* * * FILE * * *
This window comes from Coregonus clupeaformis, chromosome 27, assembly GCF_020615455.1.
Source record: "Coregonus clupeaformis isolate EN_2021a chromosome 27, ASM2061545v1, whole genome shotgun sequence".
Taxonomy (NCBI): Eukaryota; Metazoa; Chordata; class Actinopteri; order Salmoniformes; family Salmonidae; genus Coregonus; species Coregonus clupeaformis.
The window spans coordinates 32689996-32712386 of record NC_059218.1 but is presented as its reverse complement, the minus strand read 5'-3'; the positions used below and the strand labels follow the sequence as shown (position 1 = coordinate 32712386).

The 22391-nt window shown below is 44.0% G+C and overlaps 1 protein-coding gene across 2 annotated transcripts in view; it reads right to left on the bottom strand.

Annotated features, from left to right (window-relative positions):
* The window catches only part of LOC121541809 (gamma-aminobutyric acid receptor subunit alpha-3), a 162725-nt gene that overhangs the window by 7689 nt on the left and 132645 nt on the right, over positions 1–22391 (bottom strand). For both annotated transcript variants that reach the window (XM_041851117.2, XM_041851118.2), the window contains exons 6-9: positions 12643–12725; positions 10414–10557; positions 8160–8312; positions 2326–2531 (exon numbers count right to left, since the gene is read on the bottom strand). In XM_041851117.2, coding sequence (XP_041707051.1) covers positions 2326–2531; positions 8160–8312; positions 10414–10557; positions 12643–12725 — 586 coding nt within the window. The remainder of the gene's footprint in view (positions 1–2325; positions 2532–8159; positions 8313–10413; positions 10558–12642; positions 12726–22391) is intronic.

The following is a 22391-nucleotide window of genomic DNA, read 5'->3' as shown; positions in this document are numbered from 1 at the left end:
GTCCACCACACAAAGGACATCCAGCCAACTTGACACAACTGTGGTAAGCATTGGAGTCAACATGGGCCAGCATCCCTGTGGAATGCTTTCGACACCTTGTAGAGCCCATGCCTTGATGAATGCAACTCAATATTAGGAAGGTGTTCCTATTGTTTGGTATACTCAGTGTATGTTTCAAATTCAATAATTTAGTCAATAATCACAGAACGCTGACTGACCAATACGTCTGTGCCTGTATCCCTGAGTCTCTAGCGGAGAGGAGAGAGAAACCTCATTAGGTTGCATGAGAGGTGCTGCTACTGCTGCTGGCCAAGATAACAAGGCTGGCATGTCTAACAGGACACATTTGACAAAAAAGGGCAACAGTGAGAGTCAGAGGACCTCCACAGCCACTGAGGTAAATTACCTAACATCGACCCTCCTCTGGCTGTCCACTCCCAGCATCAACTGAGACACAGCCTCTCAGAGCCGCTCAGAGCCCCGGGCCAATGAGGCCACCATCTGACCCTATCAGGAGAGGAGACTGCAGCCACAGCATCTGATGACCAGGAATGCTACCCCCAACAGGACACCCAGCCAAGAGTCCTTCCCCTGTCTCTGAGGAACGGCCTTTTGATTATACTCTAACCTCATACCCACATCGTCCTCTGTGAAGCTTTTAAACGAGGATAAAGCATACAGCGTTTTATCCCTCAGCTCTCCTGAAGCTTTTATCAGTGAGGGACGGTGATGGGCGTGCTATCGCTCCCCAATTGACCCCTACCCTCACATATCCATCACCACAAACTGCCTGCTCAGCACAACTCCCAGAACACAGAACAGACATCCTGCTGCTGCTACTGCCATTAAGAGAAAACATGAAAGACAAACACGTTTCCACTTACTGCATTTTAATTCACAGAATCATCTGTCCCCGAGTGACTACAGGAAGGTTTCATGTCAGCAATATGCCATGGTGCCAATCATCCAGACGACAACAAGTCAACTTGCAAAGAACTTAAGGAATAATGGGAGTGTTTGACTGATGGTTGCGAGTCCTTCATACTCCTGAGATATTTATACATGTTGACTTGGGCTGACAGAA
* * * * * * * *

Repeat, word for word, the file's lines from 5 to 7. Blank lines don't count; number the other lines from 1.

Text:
The 22391-nt window shown below is 44.0% G+C and overlaps 1 protein-coding gene across 2 annotated transcripts in view; it reads right to left on the bottom strand.

Annotated features, from left to right (window-relative positions):
* The window catches only part of LOC121541809 (gamma-aminobutyric acid receptor subunit alpha-3), a 162725-nt gene that overhangs the window by 7689 nt on the left and 132645 nt on the right, over positions 1–22391 (bottom strand). For both annotated transcript variants that reach the window (XM_041851117.2, XM_041851118.2), the window contains exons 6-9: positions 12643–12725; positions 10414–10557; positions 8160–8312; positions 2326–2531 (exon numbers count right to left, since the gene is read on the bottom strand). In XM_041851117.2, coding sequence (XP_041707051.1) covers positions 2326–2531; positions 8160–8312; positions 10414–10557; positions 12643–12725 — 586 coding nt within the window. The remainder of the gene's footprint in view (positions 1–2325; positions 2532–8159; positions 8313–10413; positions 10558–12642; positions 12726–22391) is intronic.